LOVINGTON, N.M. (KRQE) – A New Mexico Police Department’s K9 Unit needed a reset after marijuana was legalized in the state. They needed new dogs that don’t key in on pot.

Meet Canines Loki and Drax. They’re now part of the Lovington Police Department. Back in late 2021, the previous K9 Unit was shut down after marijuana was legalized in the state because the three K9s were trained to detect marijuana.

“Our two new dogs now have been trained to detect narcotics but obviously not marijuana,” said Lovington Police Chief David Miranda.

Loki and Drax received their four-week training in Indiana. During their time there, they bonded with their handler. The $20,000 cost to buy and train the dogs was made possible by city and state funding along with private donations.

“I just want to thank our private citizens who reached out to help fund the program. In terms, whether it was to buy dog food or other expenses, the state funding we acquired. I’m very happy we were able to re-establish this program,” said Miranda.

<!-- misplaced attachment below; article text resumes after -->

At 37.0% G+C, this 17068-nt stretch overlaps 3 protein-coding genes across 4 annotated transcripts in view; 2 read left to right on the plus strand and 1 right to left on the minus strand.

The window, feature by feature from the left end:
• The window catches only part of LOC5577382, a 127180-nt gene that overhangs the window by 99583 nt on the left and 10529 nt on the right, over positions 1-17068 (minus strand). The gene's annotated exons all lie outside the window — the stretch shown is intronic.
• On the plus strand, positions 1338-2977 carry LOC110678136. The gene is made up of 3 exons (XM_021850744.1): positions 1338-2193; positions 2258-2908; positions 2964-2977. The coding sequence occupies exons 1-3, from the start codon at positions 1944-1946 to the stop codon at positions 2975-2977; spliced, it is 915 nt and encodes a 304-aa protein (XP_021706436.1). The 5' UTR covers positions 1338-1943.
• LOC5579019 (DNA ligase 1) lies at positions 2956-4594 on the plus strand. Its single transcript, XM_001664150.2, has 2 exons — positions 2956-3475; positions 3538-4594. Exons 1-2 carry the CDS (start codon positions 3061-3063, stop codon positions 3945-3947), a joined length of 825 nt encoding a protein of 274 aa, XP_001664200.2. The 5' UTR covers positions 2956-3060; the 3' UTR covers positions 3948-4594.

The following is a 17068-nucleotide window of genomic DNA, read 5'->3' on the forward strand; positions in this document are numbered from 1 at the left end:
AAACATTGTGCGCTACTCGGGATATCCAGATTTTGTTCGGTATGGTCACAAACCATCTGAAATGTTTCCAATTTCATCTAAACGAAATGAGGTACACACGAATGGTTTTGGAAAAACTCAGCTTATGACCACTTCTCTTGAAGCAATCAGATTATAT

Now that the K9s are fully trained, they have different work shifts and different duties throughout the city of 11,000. Loki has slowly been introduced to schools in the district.

“K9s are very useful in high school parking lots because, unfortunately, some students bring things they shouldn’t to school, and since in a school parking lot that student has no expectation of privacy, so those dogs can be running around the cars in the parking lot,” said Miranda.

One of the canines came from the Hobbs Police Department where his handler use to work.